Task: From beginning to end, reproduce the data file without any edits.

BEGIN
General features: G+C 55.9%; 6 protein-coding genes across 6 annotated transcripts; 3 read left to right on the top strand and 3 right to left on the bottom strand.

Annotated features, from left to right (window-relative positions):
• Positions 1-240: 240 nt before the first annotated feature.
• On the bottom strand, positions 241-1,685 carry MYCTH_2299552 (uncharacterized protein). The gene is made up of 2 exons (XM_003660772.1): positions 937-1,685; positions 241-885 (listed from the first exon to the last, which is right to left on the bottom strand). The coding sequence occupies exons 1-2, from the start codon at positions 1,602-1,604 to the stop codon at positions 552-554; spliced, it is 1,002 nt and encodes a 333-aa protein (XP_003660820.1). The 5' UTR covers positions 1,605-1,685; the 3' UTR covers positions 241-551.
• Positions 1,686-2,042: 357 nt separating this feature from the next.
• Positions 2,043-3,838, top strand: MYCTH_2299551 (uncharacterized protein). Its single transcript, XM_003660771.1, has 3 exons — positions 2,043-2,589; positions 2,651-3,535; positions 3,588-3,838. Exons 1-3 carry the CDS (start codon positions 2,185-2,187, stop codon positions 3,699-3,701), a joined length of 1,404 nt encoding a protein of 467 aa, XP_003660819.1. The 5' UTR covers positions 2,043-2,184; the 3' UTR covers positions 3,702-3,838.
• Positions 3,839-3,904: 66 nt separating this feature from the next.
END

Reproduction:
General features: G+C 55.9%; 6 protein-coding genes across 6 annotated transcripts; 3 read left to right on the top strand and 3 right to left on the bottom strand.

Annotated features, from left to right (window-relative positions):
• Positions 1-240: 240 nt before the first annotated feature.
• On the bottom strand, positions 241-1,685 carry MYCTH_2299552 (uncharacterized protein). The gene is made up of 2 exons (XM_003660772.1): positions 937-1,685; positions 241-885 (listed from the first exon to the last, which is right to left on the bottom strand). The coding sequence occupies exons 1-2, from the start codon at positions 1,602-1,604 to the stop codon at positions 552-554; spliced, it is 1,002 nt and encodes a 333-aa protein (XP_003660820.1). The 5' UTR covers positions 1,605-1,685; the 3' UTR covers positions 241-551.
• Positions 1,686-2,042: 357 nt separating this feature from the next.
• Positions 2,043-3,838, top strand: MYCTH_2299551 (uncharacterized protein). Its single transcript, XM_003660771.1, has 3 exons — positions 2,043-2,589; positions 2,651-3,535; positions 3,588-3,838. Exons 1-3 carry the CDS (start codon positions 2,185-2,187, stop codon positions 3,699-3,701), a joined length of 1,404 nt encoding a protein of 467 aa, XP_003660819.1. The 5' UTR covers positions 2,043-2,184; the 3' UTR covers positions 3,702-3,838.
• Positions 3,839-3,904: 66 nt separating this feature from the next.